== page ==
Okie tendencies

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(I have a different copy of the book than most, so the pages will probably be off)
 
I enjoy how Steinbeck really gives the feeling that the characters in the book could be real people. They just have some tendencies that seem just too fitting to have been made up. An example of this is on page 25, when Tom is asked if his Pa wrote to him, he says "Well, Pa wasn't no hand to write for pretty, or to write for writin'. He'd sign up his name as nice as anybody, an' lick his pencil. But Pa never did write no letters. He always says what he couldn' tell a fella with his mouth wasn't worth leanin' on no pencil about." This type of behavior to me is stupid, if you're going to be leaving and your son was in jail and could potentially never find you, I don't know why you wouldn't write a letter. However, through the dialogue so far and by the atmosphere that the characters have, it isn't a stretch to imagine this happeneing. I wonder if it actually borders on the edge of being too stereotypical?

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Aja Hannah said:

I think it is stereotypical, but I am living in a different time period. I have no idea if that's how they talked in the midwest 1930's. I actually have never been out west so I don't know if they still talk like that.

I don't like how Steinbeck uses the language because sometimes it is confusing and I'm so sad to see it smashed up like that, but it does personalize the characters and set the stage very well. A reader can make judgements about their social environment, religious, and educational background just by the way they speak.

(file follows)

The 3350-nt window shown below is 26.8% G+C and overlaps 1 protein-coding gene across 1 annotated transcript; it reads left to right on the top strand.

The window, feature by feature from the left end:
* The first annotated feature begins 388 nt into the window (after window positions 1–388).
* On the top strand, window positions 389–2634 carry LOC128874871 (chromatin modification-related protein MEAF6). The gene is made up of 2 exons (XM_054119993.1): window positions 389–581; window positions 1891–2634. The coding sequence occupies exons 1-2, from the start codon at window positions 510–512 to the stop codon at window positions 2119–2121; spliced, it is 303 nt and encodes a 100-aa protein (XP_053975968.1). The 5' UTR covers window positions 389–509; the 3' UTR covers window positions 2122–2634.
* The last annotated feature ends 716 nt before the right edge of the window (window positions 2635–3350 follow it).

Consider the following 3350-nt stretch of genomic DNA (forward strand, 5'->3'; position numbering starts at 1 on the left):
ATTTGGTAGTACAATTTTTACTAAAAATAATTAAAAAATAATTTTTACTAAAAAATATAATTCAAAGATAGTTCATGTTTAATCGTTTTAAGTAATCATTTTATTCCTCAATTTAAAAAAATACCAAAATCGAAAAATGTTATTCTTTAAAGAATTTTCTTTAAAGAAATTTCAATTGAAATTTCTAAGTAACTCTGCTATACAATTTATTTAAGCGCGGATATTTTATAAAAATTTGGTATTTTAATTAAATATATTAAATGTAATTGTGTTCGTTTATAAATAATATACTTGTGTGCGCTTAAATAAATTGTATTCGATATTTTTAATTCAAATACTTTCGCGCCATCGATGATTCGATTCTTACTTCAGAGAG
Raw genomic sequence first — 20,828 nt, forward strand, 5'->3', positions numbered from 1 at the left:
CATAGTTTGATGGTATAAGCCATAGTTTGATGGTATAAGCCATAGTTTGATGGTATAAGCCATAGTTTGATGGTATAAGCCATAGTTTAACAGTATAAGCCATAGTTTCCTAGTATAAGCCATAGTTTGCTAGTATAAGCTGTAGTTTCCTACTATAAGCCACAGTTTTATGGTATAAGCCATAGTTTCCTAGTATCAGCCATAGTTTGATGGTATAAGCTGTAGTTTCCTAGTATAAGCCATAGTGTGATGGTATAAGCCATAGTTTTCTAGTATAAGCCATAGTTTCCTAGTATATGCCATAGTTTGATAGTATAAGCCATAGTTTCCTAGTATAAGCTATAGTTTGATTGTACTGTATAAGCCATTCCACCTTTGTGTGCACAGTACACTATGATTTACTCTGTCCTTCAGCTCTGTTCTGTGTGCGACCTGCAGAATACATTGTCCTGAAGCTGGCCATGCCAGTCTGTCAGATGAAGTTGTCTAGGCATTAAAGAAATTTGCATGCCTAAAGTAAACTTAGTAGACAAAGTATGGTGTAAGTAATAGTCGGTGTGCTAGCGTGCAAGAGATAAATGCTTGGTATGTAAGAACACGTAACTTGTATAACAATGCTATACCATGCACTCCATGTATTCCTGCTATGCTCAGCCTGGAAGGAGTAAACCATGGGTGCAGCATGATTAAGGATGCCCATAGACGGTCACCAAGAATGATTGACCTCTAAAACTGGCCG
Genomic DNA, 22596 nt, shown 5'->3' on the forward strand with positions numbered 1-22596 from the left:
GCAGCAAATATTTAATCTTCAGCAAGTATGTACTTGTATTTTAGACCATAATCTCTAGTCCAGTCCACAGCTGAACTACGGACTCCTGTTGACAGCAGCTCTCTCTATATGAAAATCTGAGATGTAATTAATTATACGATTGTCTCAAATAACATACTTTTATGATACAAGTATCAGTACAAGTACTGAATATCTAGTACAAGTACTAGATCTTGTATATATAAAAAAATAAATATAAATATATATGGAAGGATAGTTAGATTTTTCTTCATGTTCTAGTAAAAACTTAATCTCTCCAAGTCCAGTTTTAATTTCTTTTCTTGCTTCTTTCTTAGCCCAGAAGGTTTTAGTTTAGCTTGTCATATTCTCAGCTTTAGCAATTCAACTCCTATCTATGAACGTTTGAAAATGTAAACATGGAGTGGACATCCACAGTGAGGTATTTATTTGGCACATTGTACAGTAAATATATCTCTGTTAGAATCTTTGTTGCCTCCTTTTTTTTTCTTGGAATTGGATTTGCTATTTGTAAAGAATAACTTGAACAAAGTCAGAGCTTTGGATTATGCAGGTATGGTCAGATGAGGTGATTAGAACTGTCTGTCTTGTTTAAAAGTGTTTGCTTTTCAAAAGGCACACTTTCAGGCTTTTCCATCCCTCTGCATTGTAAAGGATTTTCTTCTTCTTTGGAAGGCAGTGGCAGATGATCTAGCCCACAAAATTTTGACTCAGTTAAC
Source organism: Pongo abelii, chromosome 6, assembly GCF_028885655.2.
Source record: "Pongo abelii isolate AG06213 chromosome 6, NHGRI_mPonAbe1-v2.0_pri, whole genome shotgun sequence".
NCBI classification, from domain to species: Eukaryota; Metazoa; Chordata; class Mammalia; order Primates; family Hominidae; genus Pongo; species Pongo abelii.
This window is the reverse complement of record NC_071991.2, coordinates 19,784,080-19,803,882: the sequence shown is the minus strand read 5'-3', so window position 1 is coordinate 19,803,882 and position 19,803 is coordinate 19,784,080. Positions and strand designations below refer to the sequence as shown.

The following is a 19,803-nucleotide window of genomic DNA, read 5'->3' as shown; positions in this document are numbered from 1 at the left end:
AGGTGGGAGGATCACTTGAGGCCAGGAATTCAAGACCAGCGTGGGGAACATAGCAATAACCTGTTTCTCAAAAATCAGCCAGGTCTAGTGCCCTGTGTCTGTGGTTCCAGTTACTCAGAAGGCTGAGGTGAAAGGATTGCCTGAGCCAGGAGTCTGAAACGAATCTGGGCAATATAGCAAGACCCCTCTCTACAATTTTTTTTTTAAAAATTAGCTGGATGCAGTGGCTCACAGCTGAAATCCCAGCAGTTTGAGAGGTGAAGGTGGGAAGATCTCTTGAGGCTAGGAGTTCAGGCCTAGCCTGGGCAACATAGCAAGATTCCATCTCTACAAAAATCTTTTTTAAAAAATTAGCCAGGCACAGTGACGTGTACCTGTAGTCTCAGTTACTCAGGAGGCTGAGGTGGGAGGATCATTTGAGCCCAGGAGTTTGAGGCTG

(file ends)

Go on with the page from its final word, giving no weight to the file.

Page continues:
The thick dialect and especially the folksy way Granma and Grampa are portrayed definitely make the characters feel a little stereotypical to me. But from what I've read Steinbeck did extensive research for this novel. I agree with Aja that it's hard to tell whether something is portrayed accurately when it's from a time period and a place so far removed from us. Nowadays we hear this dialogue as being pretty close to stereotypical depictions of Midwesterners (I keep hearing the voices of Aunt Em and Uncle Henry when I read it), but those stereotypes had to have arisen out of something. And from what I've read this book was very well-received by many different people when it first came out. So it may be just our 2009 Pennsylvania perspective on things.

Julianne Banda said:

I also find it to be stereotypical. When I think of the Midwest I think of people talking like that and not caring to write. However, like Aja I am not familiar with how people spoke in the 1930s but I would imagine that Steinbeck would try to make it as accurate as possible.

I also agree with Aja that the dialect can be confusing at times, but it does make you feel like you know the character better just by the way he/she is talking.

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